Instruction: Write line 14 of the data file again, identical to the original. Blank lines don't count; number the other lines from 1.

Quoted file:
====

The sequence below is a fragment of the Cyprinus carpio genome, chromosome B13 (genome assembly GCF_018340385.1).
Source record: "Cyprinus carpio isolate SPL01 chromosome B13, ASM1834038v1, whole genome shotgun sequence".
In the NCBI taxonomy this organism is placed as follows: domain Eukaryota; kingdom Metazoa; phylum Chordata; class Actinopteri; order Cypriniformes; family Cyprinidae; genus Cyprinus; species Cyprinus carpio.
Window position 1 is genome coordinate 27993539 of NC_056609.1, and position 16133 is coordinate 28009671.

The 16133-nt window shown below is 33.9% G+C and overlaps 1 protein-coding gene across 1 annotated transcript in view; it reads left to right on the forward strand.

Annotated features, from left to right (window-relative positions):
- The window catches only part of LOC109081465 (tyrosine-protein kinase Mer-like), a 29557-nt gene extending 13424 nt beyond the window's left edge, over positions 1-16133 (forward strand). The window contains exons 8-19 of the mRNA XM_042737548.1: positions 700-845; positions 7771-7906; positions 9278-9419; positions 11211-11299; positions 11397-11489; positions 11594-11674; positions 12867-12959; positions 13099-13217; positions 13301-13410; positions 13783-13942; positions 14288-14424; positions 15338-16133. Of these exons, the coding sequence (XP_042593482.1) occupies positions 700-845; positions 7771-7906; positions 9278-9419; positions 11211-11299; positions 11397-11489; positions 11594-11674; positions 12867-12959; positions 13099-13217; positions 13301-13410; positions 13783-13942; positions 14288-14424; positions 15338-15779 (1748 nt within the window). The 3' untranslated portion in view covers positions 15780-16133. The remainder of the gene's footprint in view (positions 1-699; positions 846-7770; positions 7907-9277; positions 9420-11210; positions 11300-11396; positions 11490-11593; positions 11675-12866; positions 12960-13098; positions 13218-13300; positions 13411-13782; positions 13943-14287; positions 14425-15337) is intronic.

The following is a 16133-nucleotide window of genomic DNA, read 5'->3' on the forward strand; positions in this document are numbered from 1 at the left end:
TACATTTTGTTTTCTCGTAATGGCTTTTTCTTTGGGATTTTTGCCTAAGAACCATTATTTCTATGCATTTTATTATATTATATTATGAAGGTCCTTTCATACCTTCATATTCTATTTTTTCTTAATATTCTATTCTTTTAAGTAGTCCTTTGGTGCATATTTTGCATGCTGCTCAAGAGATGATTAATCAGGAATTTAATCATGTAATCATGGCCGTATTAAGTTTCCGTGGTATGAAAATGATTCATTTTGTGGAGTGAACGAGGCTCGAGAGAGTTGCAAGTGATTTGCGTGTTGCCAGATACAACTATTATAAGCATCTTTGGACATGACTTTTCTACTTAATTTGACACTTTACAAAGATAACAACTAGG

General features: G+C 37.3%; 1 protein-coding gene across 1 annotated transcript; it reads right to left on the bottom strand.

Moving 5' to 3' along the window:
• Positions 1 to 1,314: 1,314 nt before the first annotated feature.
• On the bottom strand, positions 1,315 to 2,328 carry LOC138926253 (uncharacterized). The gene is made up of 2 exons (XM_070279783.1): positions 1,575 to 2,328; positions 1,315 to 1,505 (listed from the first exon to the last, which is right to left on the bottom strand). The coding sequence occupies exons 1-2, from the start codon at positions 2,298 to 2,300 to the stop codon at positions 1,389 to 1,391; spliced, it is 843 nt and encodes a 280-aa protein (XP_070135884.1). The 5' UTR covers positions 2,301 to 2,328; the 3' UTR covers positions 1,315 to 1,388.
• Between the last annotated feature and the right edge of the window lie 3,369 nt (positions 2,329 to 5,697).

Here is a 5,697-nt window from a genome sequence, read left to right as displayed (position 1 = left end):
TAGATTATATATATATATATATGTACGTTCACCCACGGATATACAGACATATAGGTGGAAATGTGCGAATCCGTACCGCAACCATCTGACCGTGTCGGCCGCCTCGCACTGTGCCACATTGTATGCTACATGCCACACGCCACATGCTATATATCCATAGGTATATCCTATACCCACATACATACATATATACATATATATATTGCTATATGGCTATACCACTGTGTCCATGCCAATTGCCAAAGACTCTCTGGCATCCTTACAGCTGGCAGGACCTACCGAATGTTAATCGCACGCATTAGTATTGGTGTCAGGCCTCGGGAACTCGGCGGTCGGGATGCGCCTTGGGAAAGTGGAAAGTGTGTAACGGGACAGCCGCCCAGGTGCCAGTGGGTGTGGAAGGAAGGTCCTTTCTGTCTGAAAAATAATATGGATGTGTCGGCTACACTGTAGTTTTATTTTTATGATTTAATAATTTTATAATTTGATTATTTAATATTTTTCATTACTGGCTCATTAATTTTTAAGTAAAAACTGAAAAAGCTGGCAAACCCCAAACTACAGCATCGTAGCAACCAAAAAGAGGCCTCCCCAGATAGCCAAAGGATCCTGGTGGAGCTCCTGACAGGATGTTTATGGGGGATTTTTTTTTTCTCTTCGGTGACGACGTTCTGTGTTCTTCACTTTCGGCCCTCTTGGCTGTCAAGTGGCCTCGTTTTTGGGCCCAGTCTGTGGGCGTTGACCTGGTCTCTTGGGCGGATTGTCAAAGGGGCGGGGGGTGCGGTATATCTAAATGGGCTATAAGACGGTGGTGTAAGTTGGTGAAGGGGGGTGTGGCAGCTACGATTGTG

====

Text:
• Between the last annotated feature and the right edge of the window lie 3,369 nt (positions 2,329 to 5,697).